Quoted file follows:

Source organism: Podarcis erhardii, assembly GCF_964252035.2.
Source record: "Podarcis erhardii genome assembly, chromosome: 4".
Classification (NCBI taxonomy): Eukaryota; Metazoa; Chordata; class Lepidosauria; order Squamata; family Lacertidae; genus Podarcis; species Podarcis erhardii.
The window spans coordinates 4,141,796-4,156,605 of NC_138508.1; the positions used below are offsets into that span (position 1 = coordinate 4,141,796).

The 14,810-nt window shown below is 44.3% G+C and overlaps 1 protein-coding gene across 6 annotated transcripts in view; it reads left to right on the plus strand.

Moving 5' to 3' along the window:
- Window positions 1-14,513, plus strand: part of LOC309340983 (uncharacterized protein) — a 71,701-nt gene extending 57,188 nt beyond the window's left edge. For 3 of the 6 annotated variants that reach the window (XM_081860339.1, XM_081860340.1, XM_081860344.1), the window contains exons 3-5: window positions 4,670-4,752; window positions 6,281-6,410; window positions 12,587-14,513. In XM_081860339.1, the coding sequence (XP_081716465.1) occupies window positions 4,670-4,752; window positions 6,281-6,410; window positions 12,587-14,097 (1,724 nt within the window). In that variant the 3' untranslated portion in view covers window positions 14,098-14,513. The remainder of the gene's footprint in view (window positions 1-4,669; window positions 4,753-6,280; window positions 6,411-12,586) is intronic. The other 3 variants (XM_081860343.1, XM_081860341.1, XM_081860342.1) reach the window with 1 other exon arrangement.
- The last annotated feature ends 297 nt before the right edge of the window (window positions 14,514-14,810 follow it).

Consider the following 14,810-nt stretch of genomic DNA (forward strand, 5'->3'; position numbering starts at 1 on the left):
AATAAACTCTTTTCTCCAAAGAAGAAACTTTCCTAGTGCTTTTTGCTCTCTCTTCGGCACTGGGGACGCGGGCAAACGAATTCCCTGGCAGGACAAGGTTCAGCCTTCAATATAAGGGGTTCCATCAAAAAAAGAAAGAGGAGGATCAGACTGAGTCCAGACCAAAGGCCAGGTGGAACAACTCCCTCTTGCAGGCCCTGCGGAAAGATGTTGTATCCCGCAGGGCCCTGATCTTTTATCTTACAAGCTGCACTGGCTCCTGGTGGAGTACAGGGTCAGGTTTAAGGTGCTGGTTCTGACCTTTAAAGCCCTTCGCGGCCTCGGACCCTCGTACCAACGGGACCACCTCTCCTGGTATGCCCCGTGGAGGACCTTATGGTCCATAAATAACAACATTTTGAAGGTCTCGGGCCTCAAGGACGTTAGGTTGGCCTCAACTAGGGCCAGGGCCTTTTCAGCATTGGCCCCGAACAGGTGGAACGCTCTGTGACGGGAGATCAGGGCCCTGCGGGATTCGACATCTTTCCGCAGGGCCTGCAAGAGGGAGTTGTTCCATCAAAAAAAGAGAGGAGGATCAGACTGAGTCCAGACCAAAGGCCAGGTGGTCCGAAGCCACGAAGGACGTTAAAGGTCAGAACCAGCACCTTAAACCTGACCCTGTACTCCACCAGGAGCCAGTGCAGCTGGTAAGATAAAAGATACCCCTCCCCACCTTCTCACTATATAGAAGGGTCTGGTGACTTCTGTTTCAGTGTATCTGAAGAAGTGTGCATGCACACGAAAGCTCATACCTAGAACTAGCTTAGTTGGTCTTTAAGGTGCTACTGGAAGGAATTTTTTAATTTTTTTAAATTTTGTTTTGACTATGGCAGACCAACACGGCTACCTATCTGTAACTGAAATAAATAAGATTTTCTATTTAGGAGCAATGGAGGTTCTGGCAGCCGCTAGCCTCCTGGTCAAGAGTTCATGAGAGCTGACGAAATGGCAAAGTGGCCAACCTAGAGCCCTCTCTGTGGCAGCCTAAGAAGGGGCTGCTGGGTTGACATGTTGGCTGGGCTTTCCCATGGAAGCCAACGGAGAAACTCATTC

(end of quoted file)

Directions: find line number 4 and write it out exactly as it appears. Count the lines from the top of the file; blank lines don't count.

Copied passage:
The window spans coordinates 4,141,796-4,156,605 of NC_138508.1; the positions used below are offsets into that span (position 1 = coordinate 4,141,796).